Burundi: Floods displace thousands north of Bujumbura
|Publisher||Integrated Regional Information Networks (IRIN)|
|Publication Date||14 April 2009|
|Cite as||Integrated Regional Information Networks (IRIN), Burundi: Floods displace thousands north of Bujumbura, 14 April 2009, available at: http://www.refworld.org/docid/49e6ef2cc.html [accessed 28 August 2015]|
|Disclaimer||This is not a UNHCR publication. UNHCR is not responsible for, nor does it necessarily endorse, its content. Any views expressed are solely those of the author or publisher and do not necessarily reflect those of UNHCR, the United Nations or its Member States.|
BUJUMBURA, 14 April 2009 (IRIN) - Rain-induced floods have displaced over 8,000 people in a commune north of Bujumbura, the Burundian capital, and damaged at least 1,200 houses as well as crops, an official has said.
"The rains have destroyed many houses and crops; others are still flooded," Moise Ndayisenga, the administrator of Buterere Commune, said.
More rain fell on 12 April in Buterere - a low-lying area - but the displacement and damage caused has not been fully assessed because some locations are still inaccessible, the official said.
At Maramvya, a settlement in Buterere, another downpour on 12 April displaced 450 households and destroyed at least 100 homes, he said, adding: "Half of Buterere Commune's population might become destitute."
Flood waters had reached areas that were previously unaffected, "even moving down a road leading to Bujumbura International Airport," he said.
Claude Niyonzima, one of those affected in Buterere, said water had risen to a depth of more than a metre, flooding homes: "The rains attacked the mud bricks of my house, turning them into watery paste before my house collapsed."
Sifa Nzeyimana, 36, a mother of three, said: "My old mattress, dishes, clothes and my cassava flour have been damaged by the rains."
The displaced have been depending on charity for shelter and food.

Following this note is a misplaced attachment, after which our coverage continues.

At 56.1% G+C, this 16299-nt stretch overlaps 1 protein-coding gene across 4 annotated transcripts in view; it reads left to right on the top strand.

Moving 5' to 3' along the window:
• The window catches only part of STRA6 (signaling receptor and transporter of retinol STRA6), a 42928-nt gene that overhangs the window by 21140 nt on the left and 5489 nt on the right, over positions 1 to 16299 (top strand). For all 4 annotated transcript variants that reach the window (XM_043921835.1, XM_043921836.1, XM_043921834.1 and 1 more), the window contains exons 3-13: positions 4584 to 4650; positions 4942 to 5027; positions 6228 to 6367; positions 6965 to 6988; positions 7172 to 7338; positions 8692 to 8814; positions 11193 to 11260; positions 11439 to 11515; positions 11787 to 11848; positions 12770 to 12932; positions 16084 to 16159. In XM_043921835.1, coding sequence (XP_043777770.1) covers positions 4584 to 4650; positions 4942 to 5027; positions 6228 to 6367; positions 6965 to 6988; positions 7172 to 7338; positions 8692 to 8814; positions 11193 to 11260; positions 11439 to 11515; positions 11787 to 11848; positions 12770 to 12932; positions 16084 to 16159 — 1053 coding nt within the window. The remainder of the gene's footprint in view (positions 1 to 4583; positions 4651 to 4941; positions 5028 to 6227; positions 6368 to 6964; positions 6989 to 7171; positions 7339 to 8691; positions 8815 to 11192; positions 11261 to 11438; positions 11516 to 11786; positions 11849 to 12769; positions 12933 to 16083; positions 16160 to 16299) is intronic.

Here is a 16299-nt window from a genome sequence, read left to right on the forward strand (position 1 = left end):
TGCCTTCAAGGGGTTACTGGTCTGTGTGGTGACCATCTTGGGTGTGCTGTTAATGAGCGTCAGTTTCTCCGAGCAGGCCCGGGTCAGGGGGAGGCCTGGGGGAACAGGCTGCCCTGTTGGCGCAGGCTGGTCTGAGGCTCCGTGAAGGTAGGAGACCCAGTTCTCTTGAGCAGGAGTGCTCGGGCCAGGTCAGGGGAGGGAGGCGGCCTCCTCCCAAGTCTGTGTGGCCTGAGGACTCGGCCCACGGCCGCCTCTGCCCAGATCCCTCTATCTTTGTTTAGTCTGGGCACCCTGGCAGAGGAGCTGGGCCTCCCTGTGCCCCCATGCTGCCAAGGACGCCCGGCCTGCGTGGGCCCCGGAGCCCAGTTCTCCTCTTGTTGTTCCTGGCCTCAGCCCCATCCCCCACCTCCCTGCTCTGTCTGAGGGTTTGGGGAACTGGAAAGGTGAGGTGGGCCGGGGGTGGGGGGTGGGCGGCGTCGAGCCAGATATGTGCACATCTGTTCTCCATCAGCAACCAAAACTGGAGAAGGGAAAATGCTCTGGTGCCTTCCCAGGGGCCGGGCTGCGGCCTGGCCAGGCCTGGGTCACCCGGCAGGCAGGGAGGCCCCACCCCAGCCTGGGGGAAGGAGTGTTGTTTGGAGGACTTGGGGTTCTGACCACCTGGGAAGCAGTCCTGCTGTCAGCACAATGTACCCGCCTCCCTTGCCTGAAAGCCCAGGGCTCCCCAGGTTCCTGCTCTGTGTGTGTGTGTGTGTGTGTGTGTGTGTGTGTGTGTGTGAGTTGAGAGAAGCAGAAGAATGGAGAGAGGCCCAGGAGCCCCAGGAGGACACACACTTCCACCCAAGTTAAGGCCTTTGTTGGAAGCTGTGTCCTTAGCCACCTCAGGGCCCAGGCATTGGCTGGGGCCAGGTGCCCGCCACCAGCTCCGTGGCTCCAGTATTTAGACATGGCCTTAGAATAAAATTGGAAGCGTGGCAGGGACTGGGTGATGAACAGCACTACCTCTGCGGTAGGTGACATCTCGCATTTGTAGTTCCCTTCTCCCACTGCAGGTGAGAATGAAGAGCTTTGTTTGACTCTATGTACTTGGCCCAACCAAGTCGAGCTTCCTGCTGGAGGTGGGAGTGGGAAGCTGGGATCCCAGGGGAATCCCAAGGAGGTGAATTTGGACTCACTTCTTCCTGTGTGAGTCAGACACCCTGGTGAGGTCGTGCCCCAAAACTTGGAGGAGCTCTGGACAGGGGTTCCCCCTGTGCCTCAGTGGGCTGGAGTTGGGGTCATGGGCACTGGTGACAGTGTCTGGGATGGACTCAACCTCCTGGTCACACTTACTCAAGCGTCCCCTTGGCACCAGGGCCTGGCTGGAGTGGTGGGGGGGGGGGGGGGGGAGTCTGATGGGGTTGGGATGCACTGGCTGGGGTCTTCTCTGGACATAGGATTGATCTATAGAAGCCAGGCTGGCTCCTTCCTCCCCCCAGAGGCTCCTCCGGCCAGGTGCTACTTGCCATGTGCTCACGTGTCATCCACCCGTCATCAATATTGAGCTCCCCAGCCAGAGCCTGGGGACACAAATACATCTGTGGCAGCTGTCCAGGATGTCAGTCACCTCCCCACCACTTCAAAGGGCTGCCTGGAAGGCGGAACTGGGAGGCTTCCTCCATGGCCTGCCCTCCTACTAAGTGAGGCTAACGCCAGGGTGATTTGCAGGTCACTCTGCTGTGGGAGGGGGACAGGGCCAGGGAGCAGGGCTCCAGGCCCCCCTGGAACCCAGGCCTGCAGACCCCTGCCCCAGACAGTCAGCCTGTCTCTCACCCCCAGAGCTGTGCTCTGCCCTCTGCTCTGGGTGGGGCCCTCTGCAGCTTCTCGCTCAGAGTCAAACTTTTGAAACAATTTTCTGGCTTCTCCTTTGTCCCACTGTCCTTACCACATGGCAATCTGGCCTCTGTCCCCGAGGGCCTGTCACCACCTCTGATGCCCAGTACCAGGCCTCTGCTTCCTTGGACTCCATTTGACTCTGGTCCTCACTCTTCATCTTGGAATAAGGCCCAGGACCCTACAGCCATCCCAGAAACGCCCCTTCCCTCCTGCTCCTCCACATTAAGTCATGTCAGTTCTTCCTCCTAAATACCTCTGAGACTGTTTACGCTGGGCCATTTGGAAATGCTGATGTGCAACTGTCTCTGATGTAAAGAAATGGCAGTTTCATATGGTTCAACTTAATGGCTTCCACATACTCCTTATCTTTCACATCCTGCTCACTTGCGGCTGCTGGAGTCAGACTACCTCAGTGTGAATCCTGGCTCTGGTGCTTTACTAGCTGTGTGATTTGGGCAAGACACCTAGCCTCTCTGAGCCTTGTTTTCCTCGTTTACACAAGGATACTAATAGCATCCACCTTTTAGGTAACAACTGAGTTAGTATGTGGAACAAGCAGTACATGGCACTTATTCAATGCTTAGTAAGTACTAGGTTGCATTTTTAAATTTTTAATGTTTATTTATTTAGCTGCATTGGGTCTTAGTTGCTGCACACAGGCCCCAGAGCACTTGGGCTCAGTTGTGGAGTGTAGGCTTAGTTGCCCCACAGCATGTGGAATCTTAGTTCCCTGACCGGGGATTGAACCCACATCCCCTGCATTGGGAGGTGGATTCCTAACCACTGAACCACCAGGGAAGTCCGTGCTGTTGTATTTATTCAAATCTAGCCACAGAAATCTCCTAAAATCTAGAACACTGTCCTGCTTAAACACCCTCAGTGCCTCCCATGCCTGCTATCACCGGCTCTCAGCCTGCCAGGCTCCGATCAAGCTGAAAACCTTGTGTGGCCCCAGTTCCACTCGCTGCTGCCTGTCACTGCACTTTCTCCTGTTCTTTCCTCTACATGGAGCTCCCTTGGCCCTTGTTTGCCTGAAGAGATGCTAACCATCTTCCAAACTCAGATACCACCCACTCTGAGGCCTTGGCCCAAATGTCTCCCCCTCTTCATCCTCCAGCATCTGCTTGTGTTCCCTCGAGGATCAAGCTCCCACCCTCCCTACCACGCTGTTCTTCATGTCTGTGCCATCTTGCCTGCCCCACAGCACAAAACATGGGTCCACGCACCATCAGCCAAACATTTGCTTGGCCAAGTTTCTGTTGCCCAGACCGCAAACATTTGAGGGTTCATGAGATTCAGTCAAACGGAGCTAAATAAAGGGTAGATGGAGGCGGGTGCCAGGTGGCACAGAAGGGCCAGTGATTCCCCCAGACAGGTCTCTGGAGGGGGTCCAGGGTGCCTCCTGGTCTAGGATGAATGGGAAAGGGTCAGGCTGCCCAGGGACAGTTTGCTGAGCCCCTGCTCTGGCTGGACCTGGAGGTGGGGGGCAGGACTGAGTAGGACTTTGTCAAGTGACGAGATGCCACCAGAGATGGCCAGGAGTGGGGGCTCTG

"I sought shelter from a friend. I am on good terms with my neighbours; one gives me this dish today and the other gives me another dish tomorrow; and we live like that," Nzeyimana said.
Sienu Ntakirutimana, another Buterere resident, said she had lost all her property, including a little money she had saved to feed her five children, who were now uncertain where the next meal would come from.
"Sometimes we get a little food from friends or neighbours, other times we spend the day or night without eating," she said.
Ntakirutimana said she had become separated from some of her children as they had not been able to find adequate shelter for the whole family: "I left four of my five children with other neighbours whose houses were not destroyed, though this is painful to me."
Residents said the situation had been exacerbated by the absence of drainage channels. "The rains will cause more damage if no channels are built to let the water flow away," Emmanuel Nsengiyumva, another displaced person, said as he scooped water out of his home.
The nearby River Kinyankonge burst its banks, as it has in previous rainy seasons, causing more suffering to residents who have appealed for a bridge to be built over the river and for the digging of drains.
Jean Marie Sabushimike, a professor of geography at the University of Burundi, called for "an urgent plan for preventing such natural hazards".
In efforts to prevent an outbreak of waterborne diseases such as cholera and dysentery, Red Cross officials have been spraying Buterere villages, where pit latrines have been destroyed by the flood waters.
Government officials have also responded to the flooding in Buterere, with Immaculée Nahayo, minister for national solidarity, visiting the displaced and distributing maize flour, blankets and kitchen utensils.
Nahayo said the government would provide iron sheeting for those whose homes had been destroyed.